How to Tie a Hook on a Fishing Line

One of the fundamental skills that you need to know if you’re learning to fish is how to tie a hook onto a fishing line. It’s an essential skill that you’re sure to be using a lot, and you can’t rely on other people to do it for you all the time. Knowing several fishing knots will ensure you can securely tie a hook onto a line, and you won’t be worrying about your hook coming loose or falling off. Learning just one knot to start with is certainly helpful, but having a few different fishing knots in your knowledge bank is a lot more useful if you want to be an expert angler.

Instead of relying on being able to tie just a simple overhand knot, probably the most basic knot there is, there are some other knots that you should know for fishing. Here are some of the most important knots you should learn.

Improved Clinch Knot (Salmon Knot)

This knot is essential for tying a hook or lure to your fishing line, and it’s pretty simple to do. Start by threading the line through the eye of the hook, then wrap the loose end around the line about 5 times. Now thread your line through the loop closest to the eye and then through the loop you’ve just made. Finally, pull both ends of the line to tighten it all up, and trim any excess line if you need to.

Palomar Knot

This slightly modified overhand knot is easy to master and gives you a secure knot in your line. Start by doubling up your line to create a loop, then thread the loop through the eye of your hook. Tie a loose overhand knot, then pass the end of your loop over the end of the hook. Now, simply pull on the line to tighten it.

Turtle Knot

When you have a small hook, the turtle knot is a good choice. Just thread your line through the eye of your hook, tie a loose double overhand knot and pass the resulting loop over your hook. Tighten it up to close the loop over the eye.

Snelling a Hook

When you want to attach monofilament to a hook, this knot will help you to do it. First, pass the line through the eye of the hook twice to form a loop that hangs alongside the hook. Wrap the loop around the hook 5 to 10 times to create tight coils, hold the coils in place with your finger, then pull the line up so that the loop sits snugly underneath the coils.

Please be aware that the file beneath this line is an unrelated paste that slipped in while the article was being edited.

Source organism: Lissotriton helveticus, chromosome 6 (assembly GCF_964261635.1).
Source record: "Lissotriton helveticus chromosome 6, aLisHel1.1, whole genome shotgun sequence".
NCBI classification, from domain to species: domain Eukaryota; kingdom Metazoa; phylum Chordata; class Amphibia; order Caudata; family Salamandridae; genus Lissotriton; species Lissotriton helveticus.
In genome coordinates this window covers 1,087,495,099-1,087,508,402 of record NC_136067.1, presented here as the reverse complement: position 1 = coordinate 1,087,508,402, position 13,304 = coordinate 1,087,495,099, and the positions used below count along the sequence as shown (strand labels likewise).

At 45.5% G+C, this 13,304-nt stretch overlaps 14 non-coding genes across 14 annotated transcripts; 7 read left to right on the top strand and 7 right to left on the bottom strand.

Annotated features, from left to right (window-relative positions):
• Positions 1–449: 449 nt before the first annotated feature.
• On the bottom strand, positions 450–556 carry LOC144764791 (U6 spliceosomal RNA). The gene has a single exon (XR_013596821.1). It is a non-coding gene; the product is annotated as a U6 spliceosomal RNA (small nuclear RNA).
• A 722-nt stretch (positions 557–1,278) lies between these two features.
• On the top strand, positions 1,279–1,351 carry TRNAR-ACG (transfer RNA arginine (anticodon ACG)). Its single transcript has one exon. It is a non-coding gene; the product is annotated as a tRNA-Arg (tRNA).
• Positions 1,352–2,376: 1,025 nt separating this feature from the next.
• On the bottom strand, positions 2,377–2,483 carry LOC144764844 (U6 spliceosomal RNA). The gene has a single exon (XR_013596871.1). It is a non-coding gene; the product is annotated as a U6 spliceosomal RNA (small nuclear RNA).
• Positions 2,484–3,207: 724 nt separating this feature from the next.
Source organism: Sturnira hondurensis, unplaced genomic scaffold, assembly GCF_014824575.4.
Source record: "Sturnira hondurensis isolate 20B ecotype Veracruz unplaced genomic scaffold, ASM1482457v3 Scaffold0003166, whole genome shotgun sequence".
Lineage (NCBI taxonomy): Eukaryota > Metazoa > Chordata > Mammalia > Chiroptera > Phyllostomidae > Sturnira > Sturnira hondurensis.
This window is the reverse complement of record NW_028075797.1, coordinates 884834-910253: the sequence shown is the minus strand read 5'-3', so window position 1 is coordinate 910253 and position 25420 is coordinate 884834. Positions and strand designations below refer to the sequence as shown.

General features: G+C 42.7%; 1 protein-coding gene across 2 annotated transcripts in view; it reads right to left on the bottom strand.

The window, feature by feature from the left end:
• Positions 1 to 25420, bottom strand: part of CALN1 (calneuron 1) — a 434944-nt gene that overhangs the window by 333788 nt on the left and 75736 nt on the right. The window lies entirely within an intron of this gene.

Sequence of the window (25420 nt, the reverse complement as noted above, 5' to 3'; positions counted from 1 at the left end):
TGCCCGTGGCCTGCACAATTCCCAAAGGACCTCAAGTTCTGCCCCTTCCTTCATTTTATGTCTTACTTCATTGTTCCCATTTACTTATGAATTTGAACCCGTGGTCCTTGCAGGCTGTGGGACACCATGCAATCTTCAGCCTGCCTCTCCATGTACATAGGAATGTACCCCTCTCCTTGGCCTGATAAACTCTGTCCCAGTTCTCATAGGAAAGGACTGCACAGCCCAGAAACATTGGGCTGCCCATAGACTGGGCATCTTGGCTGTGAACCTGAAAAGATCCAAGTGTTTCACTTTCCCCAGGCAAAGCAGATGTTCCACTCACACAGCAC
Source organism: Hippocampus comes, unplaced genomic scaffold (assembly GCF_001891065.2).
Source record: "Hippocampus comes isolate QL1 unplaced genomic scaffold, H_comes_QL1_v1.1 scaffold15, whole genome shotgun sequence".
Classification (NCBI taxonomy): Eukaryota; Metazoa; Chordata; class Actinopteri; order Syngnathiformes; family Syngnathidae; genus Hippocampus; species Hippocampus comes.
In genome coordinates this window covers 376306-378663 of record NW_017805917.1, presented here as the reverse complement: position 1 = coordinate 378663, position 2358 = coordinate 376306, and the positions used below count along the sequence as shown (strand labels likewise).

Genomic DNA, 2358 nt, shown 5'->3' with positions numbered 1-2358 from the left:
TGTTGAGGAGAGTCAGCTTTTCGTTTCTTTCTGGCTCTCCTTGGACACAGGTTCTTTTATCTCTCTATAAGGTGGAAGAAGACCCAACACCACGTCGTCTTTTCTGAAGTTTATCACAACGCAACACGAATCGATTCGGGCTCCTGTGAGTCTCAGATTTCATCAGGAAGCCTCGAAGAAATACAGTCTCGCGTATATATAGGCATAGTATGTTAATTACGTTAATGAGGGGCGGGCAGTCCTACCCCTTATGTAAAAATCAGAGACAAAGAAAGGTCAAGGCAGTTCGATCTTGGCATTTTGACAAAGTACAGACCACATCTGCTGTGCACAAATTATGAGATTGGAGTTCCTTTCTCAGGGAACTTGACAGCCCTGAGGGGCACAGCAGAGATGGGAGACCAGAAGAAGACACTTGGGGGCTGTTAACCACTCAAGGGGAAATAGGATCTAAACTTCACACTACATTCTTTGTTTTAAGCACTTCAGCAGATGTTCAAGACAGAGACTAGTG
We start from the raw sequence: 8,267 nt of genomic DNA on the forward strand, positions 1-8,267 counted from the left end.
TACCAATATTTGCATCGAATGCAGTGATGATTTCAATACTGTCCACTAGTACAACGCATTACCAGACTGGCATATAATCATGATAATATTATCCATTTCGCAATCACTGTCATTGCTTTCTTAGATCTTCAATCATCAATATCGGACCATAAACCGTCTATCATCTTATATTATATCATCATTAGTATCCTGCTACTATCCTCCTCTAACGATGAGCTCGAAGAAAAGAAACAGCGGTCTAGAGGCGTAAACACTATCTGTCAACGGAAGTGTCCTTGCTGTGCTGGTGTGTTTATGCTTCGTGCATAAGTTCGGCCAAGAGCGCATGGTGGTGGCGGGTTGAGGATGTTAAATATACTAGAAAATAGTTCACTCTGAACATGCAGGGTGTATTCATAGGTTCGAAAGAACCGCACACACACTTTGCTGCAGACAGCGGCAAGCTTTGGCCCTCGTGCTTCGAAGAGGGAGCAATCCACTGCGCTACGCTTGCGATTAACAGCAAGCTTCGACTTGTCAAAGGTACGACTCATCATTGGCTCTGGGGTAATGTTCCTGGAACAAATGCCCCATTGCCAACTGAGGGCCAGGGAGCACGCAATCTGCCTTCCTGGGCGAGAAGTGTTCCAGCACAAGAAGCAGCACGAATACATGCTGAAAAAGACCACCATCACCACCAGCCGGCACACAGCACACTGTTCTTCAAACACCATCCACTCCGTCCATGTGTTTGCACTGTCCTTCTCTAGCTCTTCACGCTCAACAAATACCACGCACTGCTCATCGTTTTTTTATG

Knotless Knot

This is a knot that isn’t really a knot, hence its name. The knotless knot is popular for carp fishing. It starts with a loop tied at the end of your line. Thread the other end of your line through the hook and adjust where you want the loop to go (you can put bait on your line before doing this). Now double back on your line and wrap it around the shank of your hook in neat coils, around 7 to 8 times. Next, thread your line through the eye of the hook, hold your loop in place and pull the other end to tighten. You’ll notice that this is similar to the snelling knot, but it allows you to have a hair at the end.

Which Knot Should You Use?

Being able to tie several fishing knots is useful, but it also helps to know when you can and should use each one. Different knots can be useful for different purposes, so knowing your knots well can help you to be a better angler. The improved clinch knot is a basic go-to for a lot of people, but there are definitely times when you will want to use other options.

If you want a strong knot, the palomar knot is probably your best bet. It’s an easy knot and you can use it for a variety of purposes. It’s a great choice when you want a strong knot because it doesn’t involve a lot of twisting and bending, which can leave parts of your line vulnerable. If you want to avoid breakages, use a palomar knot, but make sure you tighten it fully to make it effective. The knot should be on the eye of the hook, and not around the shank.

Learn these knots to tie your hook onto your fishing line and you can become a better angler with a greater skill set.